We teach participants at our speaker’s school how to monetize their knowledge and become speakers and trainers. However, anyone who is in business for themselves needs to embrace an entrepreneurial mindset in order to succeed. This means being willing to do whatever it takes, no matter how long it takes. Not everyone can make the adjustment from employee to entrepreneur. It requires a genuine shift in focus.

TIP: How entrepreneurs overcome adversity. Again, we see a different mindset here. Jayson DeMers sees two differences between the entrepreneurial and employee mindsets:

  1. Entrepreneurs understand that everything requires effort. Entrepreneurship is multifaceted and constantly demanding, and there’s no shortage of pitfalls that could disrupt or destroy their business. They are pouring effort into their business at every opportunity, and when they reach one goal, they’re already busy planning another.
  2. They are not discouraged as often by challenges. Entrepreneurs view challenges as opportunities.  Most people react to setbacks with stress and pessimism that only hinders progress. Business owners encounter so many challenges that they simply can’t afford to react this way.

“He that is good at making excuses is seldom good for anything else” Benjamin Franklin

Do you make excuses? Many years ago, I took a football coaching job at a school where the team had never won a game. The reason was that the previous coaches had said, “Men, we’re underdogs. The teams we are playing are much better than we are.” But I knew that if you give people a reason to fail, they do! If you give them an excuse, they’ll use it. So when I took over, I wrote on the locker room mirror, “Never make an excuse.” Therefore, before every game, I’d say, “If we lose this game, it’s an upset. I don’t care what the newspapers say, we’re supposed to win this game.” To this day, those are still the winningest seasons in that school’s history, because we went into each game with a stronger mindset.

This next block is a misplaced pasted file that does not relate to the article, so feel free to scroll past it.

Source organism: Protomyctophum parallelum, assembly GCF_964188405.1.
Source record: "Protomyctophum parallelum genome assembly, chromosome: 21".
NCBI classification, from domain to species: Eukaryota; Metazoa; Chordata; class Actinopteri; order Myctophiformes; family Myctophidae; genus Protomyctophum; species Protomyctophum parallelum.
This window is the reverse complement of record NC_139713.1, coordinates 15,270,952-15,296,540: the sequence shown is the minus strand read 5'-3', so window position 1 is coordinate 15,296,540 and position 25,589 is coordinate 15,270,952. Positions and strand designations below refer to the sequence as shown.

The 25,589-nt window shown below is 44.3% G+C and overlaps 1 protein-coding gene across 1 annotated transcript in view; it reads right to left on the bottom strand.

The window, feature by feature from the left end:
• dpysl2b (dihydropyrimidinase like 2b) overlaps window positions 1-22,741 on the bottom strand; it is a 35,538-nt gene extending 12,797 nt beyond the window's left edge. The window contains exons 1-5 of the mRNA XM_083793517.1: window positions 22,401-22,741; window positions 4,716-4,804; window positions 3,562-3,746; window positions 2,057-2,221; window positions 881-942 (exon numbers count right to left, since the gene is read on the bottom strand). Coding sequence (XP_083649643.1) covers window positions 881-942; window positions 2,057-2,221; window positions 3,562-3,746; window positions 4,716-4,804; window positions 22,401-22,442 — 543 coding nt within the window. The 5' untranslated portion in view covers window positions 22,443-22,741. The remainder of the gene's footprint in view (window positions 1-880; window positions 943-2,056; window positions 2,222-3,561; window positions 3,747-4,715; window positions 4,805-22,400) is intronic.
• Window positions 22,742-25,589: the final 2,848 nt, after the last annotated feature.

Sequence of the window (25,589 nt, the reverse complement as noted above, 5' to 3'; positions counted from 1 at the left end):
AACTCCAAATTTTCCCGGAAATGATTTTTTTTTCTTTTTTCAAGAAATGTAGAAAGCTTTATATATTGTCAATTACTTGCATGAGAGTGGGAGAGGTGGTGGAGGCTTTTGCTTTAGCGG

Are you in the habit of playing the “blame game”? Blame is a “backdoor method” for making an excuse. Don’t blame other people when things go wrong. At the end of the day, blame costs you time and money. Amway co-founder Rich Devos described four levels of business decline:

1. Creative stage.

This happens early on, before the decline. You’re building and experiencing success.

2. Management

You manage your employees, your clients, and your team. But when you manage, you’re not growing.

3. Defending lack of growth

I’ve heard this from clients: “You don’t understand. It was a holiday and nobody was picking up the phone.” My response: “You’re right. I don’t understand. Nobody was picking up for me, either, so I just made more calls.”

4. Blame game

This is the most dangerous level, when your business is seconds away from totally imploding and dying, and you feel like it’s somebody else’s fault. But that isn’t true. It’s never somebody else’s fault. You have to be responsible for where you’re going. There’s nobody to blame. You either get it done or you don’t.

TIP: How to stop making excuses. Take responsibility for yourself. Adam Sicinski shares great insights on excuses – why we make them and how to break the habit:

  1. Avoid comparing yourself to others. Compete with yourself. Focus on areas of your life and career where you have improved in some way.
  2. Forgive your past mistakes and failures. Learn from them and move on.
  3. Focus on solutions. Your brain can either be engaged in forward, solution-based thinking or on current problems. It cannot overcome adversity when overwhelmed by negative energy. Consider your strengths. Realize that to overcome adversity requires confidence, patience, persistence, optimism, and a preplanned process.

So it’s 2018. You’ve got your business plan, your leads, your goals, your optimism, and enthusiasm, but do you have the methodology in your toolbox for when bad things happen?  Are you going to fight through it? Will you go through it to get to it?